Monday, June 22, 2015

My Dinner with Iger

Last Saturday the weekly battle of "where should we go out to dinner?" almost landed us at Chop Daddy's, the new Texas-style BBQ joint in downtown Culver City.

But my wife, hardly a snob, evidenced by 23 years of marriage to yours truly, was put off by the plastic cutlery and the red solo cups.

"That's OK at a picnic or for a hastily thrown together company party intended to boost morale, but not at a restaurant where I'm going to drop a C-note for artisanally-smoked beef brisket."

We crossed the street and landed at Sambar's, a new Indian style gastro-pub located in the space formerly occupied by Ford's Filling Station.

The obligatory 20 minute wait for a table turned into 55 minutes, enough time for me to guzzle down two Djaarling Torpedo's, the Mumbai take on the classic Manhattan.

By the time the snooty hostess (why do restaurant hosts/hostesses think they have the most important job in the world?) started leading us towards a very nice table near the open-face kitchen, I was sufficiently lubed and chatty.

As we turned the corner, I looked at the table on my left and saw Bob Iger, his wife and the restaurant chef seated at a nearby table. With not a second thought in the world, I detoured off my path and extended my hand.

"Bob Iger, how are you? Rich Siegel."

You might be thinking, "Holy Shit, you can't just go up to the CEO of the Walt Disney Company, arguably the most powerful man in Hollywood. What kind of hallucinogenic garnish did they put in your drink?"

Well, 18 years ago, I had the pleasure of presenting the Yellow campaign to the top brass at ABC. Mr. Iger was in that meeting. Moreover, as Chairmen of the American Broadcasting Company at the time, he was instrumental in selecting the agency and the campaign, and literally changed the course of my career.

His response to my abrupt interruption was about as graceful and delightful as one could possibly imagine.

"Oh hi Rich. I thought I recognized you. I saw this bald guy with the thick mustache and said that guy looks familiar. Know what's really funny? Remember that song Yellow that we started using for on-air promos? I was having dinner with Coldplay last week and we were just talking about the ABC campaign."

Mind. Officially. Blown.

We exchanged some more pleasantries and then I told him a little story I often tell.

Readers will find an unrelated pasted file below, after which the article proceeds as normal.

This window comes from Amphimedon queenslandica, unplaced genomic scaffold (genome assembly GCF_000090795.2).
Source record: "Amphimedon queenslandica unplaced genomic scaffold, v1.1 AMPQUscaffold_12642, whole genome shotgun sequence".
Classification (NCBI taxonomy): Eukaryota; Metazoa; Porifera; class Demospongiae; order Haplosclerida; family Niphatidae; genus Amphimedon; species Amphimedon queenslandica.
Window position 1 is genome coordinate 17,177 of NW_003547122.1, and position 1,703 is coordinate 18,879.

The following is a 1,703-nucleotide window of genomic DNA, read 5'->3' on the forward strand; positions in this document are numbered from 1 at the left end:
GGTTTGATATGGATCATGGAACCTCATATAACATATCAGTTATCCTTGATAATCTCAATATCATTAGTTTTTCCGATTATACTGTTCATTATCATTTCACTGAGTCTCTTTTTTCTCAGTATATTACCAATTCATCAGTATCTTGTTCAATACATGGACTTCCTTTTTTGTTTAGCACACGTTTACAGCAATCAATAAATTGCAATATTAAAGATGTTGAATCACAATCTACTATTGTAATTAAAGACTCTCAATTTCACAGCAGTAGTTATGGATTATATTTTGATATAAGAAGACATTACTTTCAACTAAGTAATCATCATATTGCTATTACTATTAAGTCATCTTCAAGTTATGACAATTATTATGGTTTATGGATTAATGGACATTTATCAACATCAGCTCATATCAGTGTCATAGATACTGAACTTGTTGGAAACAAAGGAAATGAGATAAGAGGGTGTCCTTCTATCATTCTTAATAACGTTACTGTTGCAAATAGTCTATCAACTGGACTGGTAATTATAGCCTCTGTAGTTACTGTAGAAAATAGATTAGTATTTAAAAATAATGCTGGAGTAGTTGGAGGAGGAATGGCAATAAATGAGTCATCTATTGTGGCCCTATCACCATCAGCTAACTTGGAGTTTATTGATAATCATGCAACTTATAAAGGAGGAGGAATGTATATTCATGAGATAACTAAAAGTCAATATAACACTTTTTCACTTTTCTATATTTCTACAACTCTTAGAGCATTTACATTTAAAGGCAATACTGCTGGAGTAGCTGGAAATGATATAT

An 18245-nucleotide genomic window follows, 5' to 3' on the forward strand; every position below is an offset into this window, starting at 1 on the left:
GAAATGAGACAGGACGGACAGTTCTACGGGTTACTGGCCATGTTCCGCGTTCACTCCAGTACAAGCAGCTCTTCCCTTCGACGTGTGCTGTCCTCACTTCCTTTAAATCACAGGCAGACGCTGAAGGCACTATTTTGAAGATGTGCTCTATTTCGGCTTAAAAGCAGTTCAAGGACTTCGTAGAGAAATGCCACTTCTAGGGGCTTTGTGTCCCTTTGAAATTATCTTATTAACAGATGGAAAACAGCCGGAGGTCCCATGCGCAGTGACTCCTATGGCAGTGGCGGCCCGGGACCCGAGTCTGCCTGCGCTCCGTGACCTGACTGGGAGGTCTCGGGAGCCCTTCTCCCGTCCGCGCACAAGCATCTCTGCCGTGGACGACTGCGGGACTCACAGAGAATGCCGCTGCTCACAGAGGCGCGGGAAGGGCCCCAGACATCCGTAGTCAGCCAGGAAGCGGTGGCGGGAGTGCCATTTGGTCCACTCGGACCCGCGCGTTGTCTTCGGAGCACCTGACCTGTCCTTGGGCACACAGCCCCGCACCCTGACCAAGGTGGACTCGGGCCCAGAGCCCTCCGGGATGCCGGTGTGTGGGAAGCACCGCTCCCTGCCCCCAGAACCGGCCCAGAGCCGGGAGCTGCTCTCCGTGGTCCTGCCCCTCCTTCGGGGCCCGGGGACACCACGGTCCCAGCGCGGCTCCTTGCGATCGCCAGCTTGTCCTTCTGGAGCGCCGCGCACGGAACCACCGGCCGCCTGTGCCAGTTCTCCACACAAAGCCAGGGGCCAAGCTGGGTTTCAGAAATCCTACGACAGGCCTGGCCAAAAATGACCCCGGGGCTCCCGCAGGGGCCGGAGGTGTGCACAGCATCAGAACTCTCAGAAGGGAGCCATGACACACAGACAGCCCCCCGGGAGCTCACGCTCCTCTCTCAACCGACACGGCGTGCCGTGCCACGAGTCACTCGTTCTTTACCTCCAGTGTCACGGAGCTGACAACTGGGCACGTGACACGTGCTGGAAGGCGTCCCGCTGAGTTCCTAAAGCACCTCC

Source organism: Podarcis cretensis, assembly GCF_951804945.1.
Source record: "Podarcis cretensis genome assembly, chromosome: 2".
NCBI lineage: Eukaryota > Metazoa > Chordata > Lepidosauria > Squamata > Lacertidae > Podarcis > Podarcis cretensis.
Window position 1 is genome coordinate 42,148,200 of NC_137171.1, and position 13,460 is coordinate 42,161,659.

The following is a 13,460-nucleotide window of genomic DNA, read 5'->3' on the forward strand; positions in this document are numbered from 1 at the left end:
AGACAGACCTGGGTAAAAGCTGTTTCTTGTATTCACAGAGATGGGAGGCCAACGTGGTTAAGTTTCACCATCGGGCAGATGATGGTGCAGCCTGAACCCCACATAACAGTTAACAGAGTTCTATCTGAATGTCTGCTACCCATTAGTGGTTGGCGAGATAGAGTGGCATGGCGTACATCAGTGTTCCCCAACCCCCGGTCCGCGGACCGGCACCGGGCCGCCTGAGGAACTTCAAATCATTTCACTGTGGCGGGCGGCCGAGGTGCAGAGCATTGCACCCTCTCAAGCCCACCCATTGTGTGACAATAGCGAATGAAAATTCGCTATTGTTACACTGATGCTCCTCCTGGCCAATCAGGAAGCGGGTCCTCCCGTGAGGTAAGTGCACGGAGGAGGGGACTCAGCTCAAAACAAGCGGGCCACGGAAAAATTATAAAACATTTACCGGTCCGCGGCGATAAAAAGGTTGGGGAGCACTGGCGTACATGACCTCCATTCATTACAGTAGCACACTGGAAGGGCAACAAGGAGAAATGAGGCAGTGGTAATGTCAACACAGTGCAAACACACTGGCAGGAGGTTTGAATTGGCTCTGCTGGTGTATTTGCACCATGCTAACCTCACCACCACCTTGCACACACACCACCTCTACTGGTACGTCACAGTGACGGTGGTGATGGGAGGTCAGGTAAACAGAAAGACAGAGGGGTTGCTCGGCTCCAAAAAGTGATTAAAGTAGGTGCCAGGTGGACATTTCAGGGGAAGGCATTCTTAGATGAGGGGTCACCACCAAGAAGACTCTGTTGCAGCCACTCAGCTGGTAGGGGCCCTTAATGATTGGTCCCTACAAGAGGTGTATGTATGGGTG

As the campaign was rolling into Year Two, my partner John Shirley and I were invited to a big celebrity hoo-haa in Pasadena. It was a black tie affair, not my favorite. Very stiff. With a lot of hobnobbing that Hollywood people seem to enjoy.

I like a party where there's excessive alcohol, someone throws a fit and expensive custom glass is shattered. But that's me.

As we nursed our cocktails and stood far away from Drew Carey, Michael J. Fox and that crazy Scientology chick who played Dharma in Dharma and Greg, we were tapped on the shoulder by Bob Iger.

"Rich. John. How are you? Bob Iger. I wanted to thank you guys for all the work you've done for us."

On the corporate ladder, John and I were on the rung just above the guy who makes the Starbucks run at 4 in the afternoon. So to be called out, by name, by the CEO of Disney was not too shabby.

Other than to drop names and establish the flimsiest of connection to Hollywood's A-list, is there a point to any of this?

None at all.

But the Chicken Tika Marsala was especially good at Sambar. And I can't say enough great things about those Djaarling Torpedos.


Jeff said...

I always liked Iger. When he was head of ABC, there was a Bochco show on called Murder One with Daniel Benzali. It had started off well in the ratings but quickly came in for a hard landing. I loved the show, but there wasn't a chance in hell it was going to get renewed. Despite that, I wrote Iger a Jeff letter asking him essentially to screw the ratings, and keep a quality show on the air. Which much to my pleasure and surprise he did. Murder One had a second outstanding season, this time starring Anthony LaPaglia. The other thing I love about Iger is that he a zero-tolerance policy about people being even a minute late to meetings. Never met him, but I'm sure we'd get along. Great respect for who he is and what he's accomplished.

Theo said...

I did some design-writing work on that first Yellow campaign!